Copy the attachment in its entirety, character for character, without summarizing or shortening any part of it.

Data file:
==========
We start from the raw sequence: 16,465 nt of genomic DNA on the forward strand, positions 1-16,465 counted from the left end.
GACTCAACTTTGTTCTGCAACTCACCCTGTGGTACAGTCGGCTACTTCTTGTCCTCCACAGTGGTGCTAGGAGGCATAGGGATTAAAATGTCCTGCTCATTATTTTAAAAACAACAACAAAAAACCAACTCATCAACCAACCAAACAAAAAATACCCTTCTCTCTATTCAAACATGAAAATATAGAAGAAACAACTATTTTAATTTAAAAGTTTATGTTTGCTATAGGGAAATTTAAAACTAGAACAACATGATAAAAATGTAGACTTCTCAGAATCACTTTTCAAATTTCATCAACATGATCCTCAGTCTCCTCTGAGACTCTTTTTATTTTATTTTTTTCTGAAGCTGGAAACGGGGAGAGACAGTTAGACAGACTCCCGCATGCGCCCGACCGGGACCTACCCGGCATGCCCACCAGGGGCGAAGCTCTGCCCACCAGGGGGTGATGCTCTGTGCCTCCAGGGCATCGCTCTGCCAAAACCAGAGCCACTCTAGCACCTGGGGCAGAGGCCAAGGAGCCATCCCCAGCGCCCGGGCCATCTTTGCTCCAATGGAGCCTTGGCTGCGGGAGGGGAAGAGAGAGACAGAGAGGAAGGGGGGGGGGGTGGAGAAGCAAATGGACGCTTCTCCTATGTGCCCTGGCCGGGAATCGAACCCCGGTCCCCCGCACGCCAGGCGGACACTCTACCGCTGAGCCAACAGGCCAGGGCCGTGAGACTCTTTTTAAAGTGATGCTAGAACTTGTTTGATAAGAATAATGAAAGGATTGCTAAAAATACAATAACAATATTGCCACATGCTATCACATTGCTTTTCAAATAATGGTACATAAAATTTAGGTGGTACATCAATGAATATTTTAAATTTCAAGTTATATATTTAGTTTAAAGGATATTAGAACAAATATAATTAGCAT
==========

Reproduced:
We start from the raw sequence: 16,465 nt of genomic DNA on the forward strand, positions 1-16,465 counted from the left end.
GACTCAACTTTGTTCTGCAACTCACCCTGTGGTACAGTCGGCTACTTCTTGTCCTCCACAGTGGTGCTAGGAGGCATAGGGATTAAAATGTCCTGCTCATTATTTTAAAAACAACAACAAAAAACCAACTCATCAACCAACCAAACAAAAAATACCCTTCTCTCTATTCAAACATGAAAATATAGAAGAAACAACTATTTTAATTTAAAAGTTTATGTTTGCTATAGGGAAATTTAAAACTAGAACAACATGATAAAAATGTAGACTTCTCAGAATCACTTTTCAAATTTCATCAACATGATCCTCAGTCTCCTCTGAGACTCTTTTTATTTTATTTTTTTCTGAAGCTGGAAACGGGGAGAGACAGTTAGACAGACTCCCGCATGCGCCCGACCGGGACCTACCCGGCATGCCCACCAGGGGCGAAGCTCTGCCCACCAGGGGGTGATGCTCTGTGCCTCCAGGGCATCGCTCTGCCAAAACCAGAGCCACTCTAGCACCTGGGGCAGAGGCCAAGGAGCCATCCCCAGCGCCCGGGCCATCTTTGCTCCAATGGAGCCTTGGCTGCGGGAGGGGAAGAGAGAGACAGAGAGGAAGGGGGGGGGGGTGGAGAAGCAAATGGACGCTTCTCCTATGTGCCCTGGCCGGGAATCGAACCCCGGTCCCCCGCACGCCAGGCGGACACTCTACCGCTGAGCCAACAGGCCAGGGCCGTGAGACTCTTTTTAAAGTGATGCTAGAACTTGTTTGATAAGAATAATGAAAGGATTGCTAAAAATACAATAACAATATTGCCACATGCTATCACATTGCTTTTCAAATAATGGTACATAAAATTTAGGTGGTACATCAATGAATATTTTAAATTTCAAGTTATATATTTAGTTTAAAGGATATTAGAACAAATATAATTAGCAT